July 5, 2019

The making of #MyBodyIsMine

Last month we launched #MyBodyIsMine: a campaign to give girls, women, trans and intersex people from all around the world and all walks of life a platform to collectively demand our right to pleasure, freedom and autonomy. #MyBodyIsMine is an unapologetically feminist campaign – which makes sense, coming from a feminist fund. But if you ever hang out in feminist circles you’ll quickly learn that feminists tend to be as concerned with the process as with the end product. Which raises the question: what did the journey here look like? How did we try not just to create a campaign with a strong feminist message, but to actually build that campaign step by step according to our feminist values and beliefs?

That question – of campaiging while feminist – has been on our minds since last September, when we received the news that our campaign pitch had won the second annual Engage the Future competition. This meant we would receive financial and production support from international media company EndemolShine to turn our idea into a reality. It’s not every day that feminist funds get to work with the media big shots, so needless to say we wanted to make the most of the potential of this collaboration - go big or go home.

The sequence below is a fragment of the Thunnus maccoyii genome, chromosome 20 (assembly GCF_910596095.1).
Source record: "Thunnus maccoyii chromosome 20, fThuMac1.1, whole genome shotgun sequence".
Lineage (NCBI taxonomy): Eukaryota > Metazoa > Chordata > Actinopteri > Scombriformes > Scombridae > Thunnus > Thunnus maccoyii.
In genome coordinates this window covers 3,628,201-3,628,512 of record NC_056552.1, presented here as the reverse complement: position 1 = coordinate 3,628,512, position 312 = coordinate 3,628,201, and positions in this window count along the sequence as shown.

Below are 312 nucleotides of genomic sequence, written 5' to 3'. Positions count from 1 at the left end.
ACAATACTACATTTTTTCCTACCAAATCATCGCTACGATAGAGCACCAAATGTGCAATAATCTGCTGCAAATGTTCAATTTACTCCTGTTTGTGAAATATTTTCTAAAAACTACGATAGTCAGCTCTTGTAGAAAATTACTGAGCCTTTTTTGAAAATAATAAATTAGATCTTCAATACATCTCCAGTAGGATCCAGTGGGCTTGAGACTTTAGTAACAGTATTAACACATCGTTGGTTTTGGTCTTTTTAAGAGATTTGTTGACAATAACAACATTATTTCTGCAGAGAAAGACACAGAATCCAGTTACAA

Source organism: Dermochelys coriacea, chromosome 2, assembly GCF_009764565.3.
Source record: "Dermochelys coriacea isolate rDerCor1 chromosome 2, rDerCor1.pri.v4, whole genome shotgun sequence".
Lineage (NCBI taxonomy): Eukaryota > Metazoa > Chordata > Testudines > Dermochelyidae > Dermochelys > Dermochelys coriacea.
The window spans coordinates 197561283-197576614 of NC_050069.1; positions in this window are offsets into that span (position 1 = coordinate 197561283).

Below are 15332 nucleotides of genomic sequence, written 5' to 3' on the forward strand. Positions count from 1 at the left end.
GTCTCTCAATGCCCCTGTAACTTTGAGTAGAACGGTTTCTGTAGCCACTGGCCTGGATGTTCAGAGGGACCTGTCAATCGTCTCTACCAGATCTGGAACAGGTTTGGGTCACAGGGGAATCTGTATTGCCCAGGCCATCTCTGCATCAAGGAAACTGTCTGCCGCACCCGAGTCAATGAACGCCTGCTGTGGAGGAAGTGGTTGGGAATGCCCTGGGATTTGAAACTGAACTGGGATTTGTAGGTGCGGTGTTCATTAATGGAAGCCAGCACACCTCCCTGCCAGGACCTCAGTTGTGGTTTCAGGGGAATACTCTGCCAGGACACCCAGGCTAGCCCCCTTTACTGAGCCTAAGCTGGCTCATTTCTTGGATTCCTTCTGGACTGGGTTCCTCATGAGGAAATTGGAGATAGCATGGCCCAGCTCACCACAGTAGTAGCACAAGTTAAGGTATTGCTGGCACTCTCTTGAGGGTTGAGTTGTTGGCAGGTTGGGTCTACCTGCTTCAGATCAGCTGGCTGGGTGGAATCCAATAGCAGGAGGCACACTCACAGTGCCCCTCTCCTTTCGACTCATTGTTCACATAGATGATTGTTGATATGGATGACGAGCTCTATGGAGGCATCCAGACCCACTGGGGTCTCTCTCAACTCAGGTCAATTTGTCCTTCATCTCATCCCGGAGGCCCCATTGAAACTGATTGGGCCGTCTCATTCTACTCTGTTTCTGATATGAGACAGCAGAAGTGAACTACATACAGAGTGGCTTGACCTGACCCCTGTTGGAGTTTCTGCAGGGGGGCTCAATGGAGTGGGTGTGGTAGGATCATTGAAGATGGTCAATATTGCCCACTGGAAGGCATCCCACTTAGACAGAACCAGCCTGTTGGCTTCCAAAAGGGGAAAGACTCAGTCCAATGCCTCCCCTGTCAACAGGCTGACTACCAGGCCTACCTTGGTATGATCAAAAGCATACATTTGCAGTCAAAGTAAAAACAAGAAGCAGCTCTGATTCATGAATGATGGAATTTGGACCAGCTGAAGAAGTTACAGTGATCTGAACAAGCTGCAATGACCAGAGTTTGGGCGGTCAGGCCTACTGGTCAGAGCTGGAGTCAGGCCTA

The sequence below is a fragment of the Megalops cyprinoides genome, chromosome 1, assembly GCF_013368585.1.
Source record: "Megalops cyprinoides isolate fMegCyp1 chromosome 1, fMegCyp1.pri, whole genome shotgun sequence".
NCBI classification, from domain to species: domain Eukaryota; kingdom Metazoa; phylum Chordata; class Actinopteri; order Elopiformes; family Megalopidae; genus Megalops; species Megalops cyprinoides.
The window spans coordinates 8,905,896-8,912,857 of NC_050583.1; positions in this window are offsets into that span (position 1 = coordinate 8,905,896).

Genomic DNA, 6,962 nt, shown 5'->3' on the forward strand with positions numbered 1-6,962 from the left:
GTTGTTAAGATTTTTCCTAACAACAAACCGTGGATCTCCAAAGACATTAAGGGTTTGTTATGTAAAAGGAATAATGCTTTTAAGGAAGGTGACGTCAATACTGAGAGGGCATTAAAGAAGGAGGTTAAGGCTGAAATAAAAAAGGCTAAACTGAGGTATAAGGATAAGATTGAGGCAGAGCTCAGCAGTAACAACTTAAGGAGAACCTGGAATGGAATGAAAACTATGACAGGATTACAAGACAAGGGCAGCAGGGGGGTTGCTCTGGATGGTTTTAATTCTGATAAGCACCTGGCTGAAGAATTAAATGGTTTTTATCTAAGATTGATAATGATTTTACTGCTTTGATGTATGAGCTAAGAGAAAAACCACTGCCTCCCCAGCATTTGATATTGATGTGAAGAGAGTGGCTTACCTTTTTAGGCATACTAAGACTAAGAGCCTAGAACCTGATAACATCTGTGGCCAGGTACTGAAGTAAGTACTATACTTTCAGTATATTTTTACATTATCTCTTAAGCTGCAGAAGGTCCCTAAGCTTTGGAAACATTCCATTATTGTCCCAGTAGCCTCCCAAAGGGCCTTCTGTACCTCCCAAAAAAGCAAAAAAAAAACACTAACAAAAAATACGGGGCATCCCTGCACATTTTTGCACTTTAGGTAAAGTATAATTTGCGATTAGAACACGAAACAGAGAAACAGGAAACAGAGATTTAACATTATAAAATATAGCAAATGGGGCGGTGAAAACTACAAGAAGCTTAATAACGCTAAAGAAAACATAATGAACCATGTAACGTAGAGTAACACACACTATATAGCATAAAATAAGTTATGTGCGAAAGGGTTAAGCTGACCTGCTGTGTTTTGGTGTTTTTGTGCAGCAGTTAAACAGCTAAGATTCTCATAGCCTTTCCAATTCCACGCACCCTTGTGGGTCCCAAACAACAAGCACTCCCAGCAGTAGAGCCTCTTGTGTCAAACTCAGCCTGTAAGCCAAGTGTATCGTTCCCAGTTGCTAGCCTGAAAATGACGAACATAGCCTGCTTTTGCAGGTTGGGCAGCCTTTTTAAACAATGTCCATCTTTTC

This involved a growing pain or two, to say the least. Unprecedented challenges and ethical dilemmas arose. Trying something new meant we had to be willing to learn on the go and prepared to make mistakes. And we want to share that process with you.

Storytelling

At the core of the #MyBodyisMine campaign are the personal stories people are sharing with us, their networks, and each other. Research, as well as our own experience,has shown that personal stories told by individuals is one of the most effective tools we have for changing hearts and minds. But as a fund for feminist activist groups, this ‘common knowledge’ can also clash with how we’ve conciously chosen to approach communications, which is by emphasing the collective nature of activism. While highlighting one person’s story may be more effective, positive social change is always brought about by many people working together – and that it is important to tell that story.